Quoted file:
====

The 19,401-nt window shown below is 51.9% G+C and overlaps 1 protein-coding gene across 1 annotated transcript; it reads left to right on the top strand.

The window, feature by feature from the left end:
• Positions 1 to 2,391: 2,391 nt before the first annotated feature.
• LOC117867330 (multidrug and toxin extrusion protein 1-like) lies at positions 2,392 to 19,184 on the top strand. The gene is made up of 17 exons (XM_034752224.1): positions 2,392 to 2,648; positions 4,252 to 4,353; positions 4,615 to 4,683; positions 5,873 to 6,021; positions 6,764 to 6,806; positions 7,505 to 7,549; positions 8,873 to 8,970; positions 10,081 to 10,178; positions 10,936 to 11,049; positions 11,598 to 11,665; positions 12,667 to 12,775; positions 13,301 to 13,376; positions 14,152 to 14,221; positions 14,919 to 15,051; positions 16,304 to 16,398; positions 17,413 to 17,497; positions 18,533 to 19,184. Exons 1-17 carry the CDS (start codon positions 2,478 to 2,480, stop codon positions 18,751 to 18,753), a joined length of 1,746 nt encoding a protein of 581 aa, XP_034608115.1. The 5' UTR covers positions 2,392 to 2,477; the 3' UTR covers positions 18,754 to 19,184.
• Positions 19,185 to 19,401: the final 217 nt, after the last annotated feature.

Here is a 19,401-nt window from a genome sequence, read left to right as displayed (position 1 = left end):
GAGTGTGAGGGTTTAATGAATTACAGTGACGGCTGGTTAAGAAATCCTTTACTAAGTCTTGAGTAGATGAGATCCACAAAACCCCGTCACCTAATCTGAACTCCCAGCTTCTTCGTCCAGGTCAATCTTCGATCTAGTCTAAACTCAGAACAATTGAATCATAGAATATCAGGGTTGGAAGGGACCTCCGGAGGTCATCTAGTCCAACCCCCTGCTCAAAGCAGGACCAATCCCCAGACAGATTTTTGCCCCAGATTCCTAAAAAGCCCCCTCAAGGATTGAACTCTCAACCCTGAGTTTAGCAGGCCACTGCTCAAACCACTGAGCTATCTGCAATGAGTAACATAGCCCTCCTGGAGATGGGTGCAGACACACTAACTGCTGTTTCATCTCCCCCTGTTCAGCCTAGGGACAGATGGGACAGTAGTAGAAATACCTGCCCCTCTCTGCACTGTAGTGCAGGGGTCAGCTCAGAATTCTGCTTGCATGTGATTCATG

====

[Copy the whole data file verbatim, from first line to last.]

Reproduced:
The 19,401-nt window shown below is 51.9% G+C and overlaps 1 protein-coding gene across 1 annotated transcript; it reads left to right on the top strand.

The window, feature by feature from the left end:
• Positions 1 to 2,391: 2,391 nt before the first annotated feature.
• LOC117867330 (multidrug and toxin extrusion protein 1-like) lies at positions 2,392 to 19,184 on the top strand. The gene is made up of 17 exons (XM_034752224.1): positions 2,392 to 2,648; positions 4,252 to 4,353; positions 4,615 to 4,683; positions 5,873 to 6,021; positions 6,764 to 6,806; positions 7,505 to 7,549; positions 8,873 to 8,970; positions 10,081 to 10,178; positions 10,936 to 11,049; positions 11,598 to 11,665; positions 12,667 to 12,775; positions 13,301 to 13,376; positions 14,152 to 14,221; positions 14,919 to 15,051; positions 16,304 to 16,398; positions 17,413 to 17,497; positions 18,533 to 19,184. Exons 1-17 carry the CDS (start codon positions 2,478 to 2,480, stop codon positions 18,751 to 18,753), a joined length of 1,746 nt encoding a protein of 581 aa, XP_034608115.1. The 5' UTR covers positions 2,392 to 2,477; the 3' UTR covers positions 18,754 to 19,184.
• Positions 19,185 to 19,401: the final 217 nt, after the last annotated feature.

Here is a 19,401-nt window from a genome sequence, read left to right as displayed (position 1 = left end):
GAGTGTGAGGGTTTAATGAATTACAGTGACGGCTGGTTAAGAAATCCTTTACTAAGTCTTGAGTAGATGAGATCCACAAAACCCCGTCACCTAATCTGAACTCCCAGCTTCTTCGTCCAGGTCAATCTTCGATCTAGTCTAAACTCAGAACAATTGAATCATAGAATATCAGGGTTGGAAGGGACCTCCGGAGGTCATCTAGTCCAACCCCCTGCTCAAAGCAGGACCAATCCCCAGACAGATTTTTGCCCCAGATTCCTAAAAAGCCCCCTCAAGGATTGAACTCTCAACCCTGAGTTTAGCAGGCCACTGCTCAAACCACTGAGCTATCTGCAATGAGTAACATAGCCCTCCTGGAGATGGGTGCAGACACACTAACTGCTGTTTCATCTCCCCCTGTTCAGCCTAGGGACAGATGGGACAGTAGTAGAAATACCTGCCCCTCTCTGCACTGTAGTGCAGGGGTCAGCTCAGAATTCTGCTTGCATGTGATTCATG